Ace of Spades asks why bills with a previous Treasurer's signature on it would look so new, but notes that some governments are known for stockpiling United States currency.

Riehl World View lists some of the crimes Hezbullah is accused of, noting that counterfeiting is not out of their reach.

UPDATE 23-AUG-2006 21:51 EST: Bad Example has done a thorough debunking of all of the theories floating around so far. Which, of course, is a good thing and a bad thing. Excellent work, and a very brilliant analysis!

UPDATE 24-AUG-2006 14:41 EST: It would appear that the British Broadcasting Corporation has been in touch with someone involved in the "Cash-bollah" scandal. Check out this chat transcript—in which we discover a gentleman, Ahmed Hassan Ahmed (which appears to be a fairly common name in the area, according to Google), who has been assigned the task of handing out money:

Ahmed Hassan Ahmed: Today I was responsible for paying compensation for people whose houses were totally destroyed by Israeli bombing. This money is from Sayed Hassan (Nasrallah) and Hezbollah.

Each family got $10,000 in cash which is for one year's rent and furniture. It was my job to vouch for the people who came and said they lived in Khiyam and I was asked by Hezbollah to do this. Three mukhtars were working flat out at the municipality and there were three others going round with Hezbollah engineers assessing the damage to each house.

In all, we paid about 140 families their compensation. My job is to prevent corruption—and there is another Hezbollah committee to double check whether people are eligible or not.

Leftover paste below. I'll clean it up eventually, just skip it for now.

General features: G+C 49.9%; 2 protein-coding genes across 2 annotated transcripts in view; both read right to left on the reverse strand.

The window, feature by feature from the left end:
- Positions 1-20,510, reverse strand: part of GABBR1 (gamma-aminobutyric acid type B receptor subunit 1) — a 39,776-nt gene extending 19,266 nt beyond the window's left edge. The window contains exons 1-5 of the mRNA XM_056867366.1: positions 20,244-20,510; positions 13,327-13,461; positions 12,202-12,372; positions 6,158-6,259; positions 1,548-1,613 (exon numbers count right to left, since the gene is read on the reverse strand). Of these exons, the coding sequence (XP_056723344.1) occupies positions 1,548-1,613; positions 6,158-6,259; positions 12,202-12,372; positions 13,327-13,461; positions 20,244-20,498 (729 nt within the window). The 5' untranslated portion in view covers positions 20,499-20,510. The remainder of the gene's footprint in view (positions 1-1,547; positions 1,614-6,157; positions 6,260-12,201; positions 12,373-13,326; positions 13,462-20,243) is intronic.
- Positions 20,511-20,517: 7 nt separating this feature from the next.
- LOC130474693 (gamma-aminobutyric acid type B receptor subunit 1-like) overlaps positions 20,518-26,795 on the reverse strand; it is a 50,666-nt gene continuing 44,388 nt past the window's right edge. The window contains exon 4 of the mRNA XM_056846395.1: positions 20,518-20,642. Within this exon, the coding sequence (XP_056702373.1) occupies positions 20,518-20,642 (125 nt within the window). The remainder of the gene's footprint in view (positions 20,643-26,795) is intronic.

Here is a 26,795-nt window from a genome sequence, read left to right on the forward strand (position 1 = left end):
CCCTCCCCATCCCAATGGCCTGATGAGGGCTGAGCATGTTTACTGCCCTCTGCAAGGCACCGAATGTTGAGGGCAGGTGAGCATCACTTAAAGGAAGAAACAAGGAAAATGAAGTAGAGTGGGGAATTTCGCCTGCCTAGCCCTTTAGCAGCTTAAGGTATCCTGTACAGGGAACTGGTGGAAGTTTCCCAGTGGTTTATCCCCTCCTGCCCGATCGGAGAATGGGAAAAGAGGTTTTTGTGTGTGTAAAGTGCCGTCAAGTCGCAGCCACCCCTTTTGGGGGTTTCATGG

Nice to know that the World's Greatest Charity is taking such measures to protect its financial counterfeit portfolio. And notice the brief mention of Hezbullah Engineering—soon to dominate the markets formerly conquered by Halliburton, which is bound to further their endearment with the Left!

It is disturbing to read the rest of the transcript, even though it's not directly related to Cash-bollah. These people don't seem interested in recognizing Israel's right to exist in the least, yet the International Media would have us believe that it's Israel that is somehow holding back peace in the area, what with their established army and their democratically-elected government...

It just goes to show how blind the press (and, by supposition, the ENTIRE left!) is to the reality of the situation in the Middle East.

26-AUG-2006 08:45 EST: Myrtus seems to have found some subtle hints dropped by the U.S. Treasury Department's Undersecretary for Terrorism. The Treasury Department seems to be warning banks that accepting money from a Jew-hating terrorist is essentially taking blood money. Not that the Arab world has ever balked at accepting blood money...

A big hat tip to Ali Bubba, who pointed this out, along with a rich collection of other little hints that make it all the more obvious that Hezbullah has their own Monopoly Money press!